News Brief

Mampintsha’s Management is Suing Apple Music For Removing His Music After He Was Charged With Assaulting Babes Wodumo

The artist's management feels Mampintsha is being treated unfairly.

Some of South African kwaito star Mampintsha's music seems to have been removed from Apple Music. For instance, one of his recent songs "Siyabanthandazela" is no longer accessible on the platform. Songs that feature other artists seem to not have been touched—Babes Wodumo's 2016 debut album, Gqom Queen Vol. 1, which featured Mampintsha on every song, is still available on the streaming platform. So is his single "Amaketanga," which features Babes.

This comes after Mampintsha assaulted Babes Wodumo in an incident that was caught on Instagram Live last month. Mampintsha's manager, Lindo Buthelezi aka Dogg DBN is suing Apple Music/iTunes for R10 million, Drum magazine reports.

Dogg told the publication:

"I have attempted to reach Apple but I have now handed over everything to my lawyers. We had a contractual agreement with Apple and upon hearing the news of Mampintsha and Babes Wodumo's dispute, the store was supposed to consult with us and tell us why they would be removing our goods from the store. Mampintsha has not been convicted by law and has paid Apple to load goods onto the store. On top of that, the store is getting a percentage from his products being on their store."

He also added that he found the move to be a sign of inconsistency from the streaming company, saying:

"There's a loophole in the platforms that we use. Chris Brown was convicted by law and there are images of Rihanna being hurt out there but because they make so much money from Chris Brown's music, they could not risk that by removing his music. But because Mampintsha is from South Africa and doesn't make them those millions, they remove his music. It is not fair."


He further added that radio stations that have reportedly stopped playing Mampintsha's music were playing themselves: "Radio stations need artists to survive as artists are influential, so if they boycott us then it is also a loss for them."

Dogg doesn't want his actions to be mistaken as him siding with the artist and his wrongdoings. He made it clear he believes the artist was in the wrong for hitting his partner "In no way am I saying Mampintsha was right for what he did, but I just want people to be able to approach every situation objectively," Drum quoted him as saying.


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It's Fireboy's first time in the Big Apple — and in the US — and the rain that's pouring outside his hotel doesn't hinder his gratitude. "It's such a relief to be here, it's long overdue," he tells OkayAfrica. "I was supposed to be here last year, but Covid stopped that. This is a time to reflect and refresh. It's a reset button for me."

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Even while he shares his own latest record, UY Scuti, with the world, Olamide nurtures Fireboy's career with as much care and attention as he does his own, oscillating between his two roles of artist and label exec seamlessly. His 2020 album Carpe Diem is the most streamed album ever by an African rap artist, according to Audiomack, hitting over 140 million streams. When Olamide signed a joint venture with US-based record label and distribution company, Empire, in February last year he did so through his label, bringing Fireboy and any other artist he decides to sign along for the ride, and establishing one of the most noteworthy deals on the continent.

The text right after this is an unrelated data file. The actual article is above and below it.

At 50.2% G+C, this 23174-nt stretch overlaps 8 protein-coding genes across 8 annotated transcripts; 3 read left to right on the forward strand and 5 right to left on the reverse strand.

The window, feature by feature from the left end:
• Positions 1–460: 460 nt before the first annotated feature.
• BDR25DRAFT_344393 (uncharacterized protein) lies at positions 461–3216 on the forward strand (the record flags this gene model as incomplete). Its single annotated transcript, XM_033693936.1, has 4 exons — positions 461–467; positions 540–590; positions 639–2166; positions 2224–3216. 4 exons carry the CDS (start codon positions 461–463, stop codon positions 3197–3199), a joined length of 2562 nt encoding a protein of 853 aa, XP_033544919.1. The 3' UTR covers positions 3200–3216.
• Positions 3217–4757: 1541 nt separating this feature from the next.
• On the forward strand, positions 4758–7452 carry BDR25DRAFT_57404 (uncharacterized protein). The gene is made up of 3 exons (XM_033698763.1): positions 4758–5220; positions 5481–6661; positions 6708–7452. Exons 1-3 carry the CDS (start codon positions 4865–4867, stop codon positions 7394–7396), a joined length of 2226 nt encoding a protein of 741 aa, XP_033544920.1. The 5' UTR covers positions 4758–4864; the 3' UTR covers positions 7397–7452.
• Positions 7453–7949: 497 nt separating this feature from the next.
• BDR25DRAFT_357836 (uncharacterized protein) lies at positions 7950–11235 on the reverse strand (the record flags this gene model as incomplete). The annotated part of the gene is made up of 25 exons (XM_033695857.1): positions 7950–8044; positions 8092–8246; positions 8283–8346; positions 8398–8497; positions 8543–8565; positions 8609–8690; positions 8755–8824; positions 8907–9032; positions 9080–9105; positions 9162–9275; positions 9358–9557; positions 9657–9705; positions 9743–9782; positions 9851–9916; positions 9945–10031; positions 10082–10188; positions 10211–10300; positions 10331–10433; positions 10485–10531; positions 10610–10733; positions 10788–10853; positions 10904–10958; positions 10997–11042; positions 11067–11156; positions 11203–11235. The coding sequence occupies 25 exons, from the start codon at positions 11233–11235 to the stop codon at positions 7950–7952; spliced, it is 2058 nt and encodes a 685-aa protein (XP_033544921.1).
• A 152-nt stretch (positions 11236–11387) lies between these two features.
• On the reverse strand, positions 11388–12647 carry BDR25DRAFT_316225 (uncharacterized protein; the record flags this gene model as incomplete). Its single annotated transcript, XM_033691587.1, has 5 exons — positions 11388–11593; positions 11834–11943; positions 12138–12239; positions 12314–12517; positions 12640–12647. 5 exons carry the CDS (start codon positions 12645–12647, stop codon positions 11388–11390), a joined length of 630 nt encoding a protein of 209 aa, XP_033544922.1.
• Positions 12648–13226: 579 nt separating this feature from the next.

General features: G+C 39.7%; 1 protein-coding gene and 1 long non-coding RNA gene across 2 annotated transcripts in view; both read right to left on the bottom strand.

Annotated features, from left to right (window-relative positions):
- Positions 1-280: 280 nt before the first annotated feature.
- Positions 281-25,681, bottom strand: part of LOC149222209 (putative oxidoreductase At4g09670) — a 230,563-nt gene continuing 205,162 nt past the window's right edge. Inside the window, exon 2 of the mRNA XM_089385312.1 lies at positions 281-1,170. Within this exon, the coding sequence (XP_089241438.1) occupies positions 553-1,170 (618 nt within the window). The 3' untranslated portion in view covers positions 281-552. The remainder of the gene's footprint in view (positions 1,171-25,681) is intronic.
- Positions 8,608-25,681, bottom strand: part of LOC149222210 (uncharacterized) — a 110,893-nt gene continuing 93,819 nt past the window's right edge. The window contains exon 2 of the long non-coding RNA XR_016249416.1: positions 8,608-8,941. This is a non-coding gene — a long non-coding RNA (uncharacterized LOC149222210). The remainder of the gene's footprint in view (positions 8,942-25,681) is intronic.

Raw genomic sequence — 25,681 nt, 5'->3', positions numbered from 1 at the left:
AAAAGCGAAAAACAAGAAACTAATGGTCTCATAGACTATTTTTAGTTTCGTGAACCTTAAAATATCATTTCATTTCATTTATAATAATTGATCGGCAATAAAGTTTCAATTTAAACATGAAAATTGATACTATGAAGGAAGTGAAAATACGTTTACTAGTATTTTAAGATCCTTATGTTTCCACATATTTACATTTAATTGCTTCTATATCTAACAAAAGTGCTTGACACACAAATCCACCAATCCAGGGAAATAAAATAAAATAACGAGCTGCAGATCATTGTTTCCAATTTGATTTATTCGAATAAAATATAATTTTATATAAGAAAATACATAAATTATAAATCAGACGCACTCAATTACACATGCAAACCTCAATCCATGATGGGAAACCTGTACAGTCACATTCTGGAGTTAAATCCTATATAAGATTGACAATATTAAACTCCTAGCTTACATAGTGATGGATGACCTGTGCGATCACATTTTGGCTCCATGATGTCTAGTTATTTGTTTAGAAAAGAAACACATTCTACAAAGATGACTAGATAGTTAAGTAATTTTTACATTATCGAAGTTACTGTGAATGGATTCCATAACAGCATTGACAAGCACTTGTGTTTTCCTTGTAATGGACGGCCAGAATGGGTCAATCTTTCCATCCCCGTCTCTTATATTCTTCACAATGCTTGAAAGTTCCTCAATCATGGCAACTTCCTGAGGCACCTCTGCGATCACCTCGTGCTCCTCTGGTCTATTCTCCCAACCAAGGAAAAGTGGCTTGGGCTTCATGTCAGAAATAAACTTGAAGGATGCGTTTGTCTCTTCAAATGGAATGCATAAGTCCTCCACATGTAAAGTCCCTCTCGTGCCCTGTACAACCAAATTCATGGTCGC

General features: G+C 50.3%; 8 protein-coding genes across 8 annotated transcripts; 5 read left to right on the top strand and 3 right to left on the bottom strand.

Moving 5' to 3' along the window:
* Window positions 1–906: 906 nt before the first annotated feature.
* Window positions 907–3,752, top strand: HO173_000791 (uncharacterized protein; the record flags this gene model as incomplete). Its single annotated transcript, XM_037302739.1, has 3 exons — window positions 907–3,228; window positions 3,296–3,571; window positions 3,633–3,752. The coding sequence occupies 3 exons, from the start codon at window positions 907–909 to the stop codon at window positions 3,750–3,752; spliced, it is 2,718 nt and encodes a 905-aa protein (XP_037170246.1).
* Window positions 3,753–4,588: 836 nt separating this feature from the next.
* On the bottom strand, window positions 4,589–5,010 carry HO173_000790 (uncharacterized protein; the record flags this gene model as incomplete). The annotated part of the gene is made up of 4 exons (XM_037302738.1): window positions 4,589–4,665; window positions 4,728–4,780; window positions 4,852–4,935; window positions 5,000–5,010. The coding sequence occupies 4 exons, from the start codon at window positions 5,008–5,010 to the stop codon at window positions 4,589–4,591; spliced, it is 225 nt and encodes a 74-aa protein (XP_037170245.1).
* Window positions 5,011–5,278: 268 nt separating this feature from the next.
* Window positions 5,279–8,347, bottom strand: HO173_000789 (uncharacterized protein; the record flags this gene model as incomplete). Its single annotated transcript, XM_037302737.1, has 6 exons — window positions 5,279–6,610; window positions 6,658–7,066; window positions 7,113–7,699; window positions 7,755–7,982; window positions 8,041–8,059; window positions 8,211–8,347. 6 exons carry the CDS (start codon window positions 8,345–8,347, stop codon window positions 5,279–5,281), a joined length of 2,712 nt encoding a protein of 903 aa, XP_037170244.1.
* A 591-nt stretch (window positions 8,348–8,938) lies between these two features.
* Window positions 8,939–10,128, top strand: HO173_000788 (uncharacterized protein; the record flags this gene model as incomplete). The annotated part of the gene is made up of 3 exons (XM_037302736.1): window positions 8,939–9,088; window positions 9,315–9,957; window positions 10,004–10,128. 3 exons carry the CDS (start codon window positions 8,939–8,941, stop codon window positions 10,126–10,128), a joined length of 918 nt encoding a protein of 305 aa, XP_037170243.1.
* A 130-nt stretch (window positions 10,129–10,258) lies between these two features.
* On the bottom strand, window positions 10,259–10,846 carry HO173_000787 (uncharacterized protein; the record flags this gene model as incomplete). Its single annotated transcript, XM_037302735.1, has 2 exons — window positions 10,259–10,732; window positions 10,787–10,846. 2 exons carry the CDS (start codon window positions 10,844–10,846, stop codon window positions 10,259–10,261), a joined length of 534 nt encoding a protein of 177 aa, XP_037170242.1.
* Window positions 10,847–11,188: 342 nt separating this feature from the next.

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''I'm having the time of my life,'' says Adekunle Gold over a Zoom call while seated in his office in Lagos. ''I'm making songs that are so true to my current energy, my current vibe.'' When I got on the call with the 34-year-old artist on a Wednesday afternoon, the first thing I noticed was his hair tied up in little braids, the second was his wide smile. As we speak, the crooner laughs multiple times but it's his aura that shines through the computer screen, it lets you know better than his words that he's truly having the time of life.

Born Adekunle Kosoko, the popular Nigerian singer got married barely two years ago to fellow artist Simi. Last year, the power couple welcomed their first child. As we talk, Gold points to his journey as a father and a husband as some of the biggest inspirations at the moment not just as far as music goes but as his perspective in life and how he now approaches things.

''My [artistry] has changed a lot because being a father and being a husband has made me grow a lot and more.'' Adekunle Gold tells OkayAfrica. ''It has made me understand life a lot more too. I'm feeling more responsible for people. You know, now I have a kid to raise and I have a wife to support, to be a real man and husband and father for.'' He credits this journey with both his newfound happiness and a newfound freedom as an artist.

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(Youtube)

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Follow our SONGS YOU NEED TO HEAR THIS WEEK playlist on Spotify here and Apple Music here.

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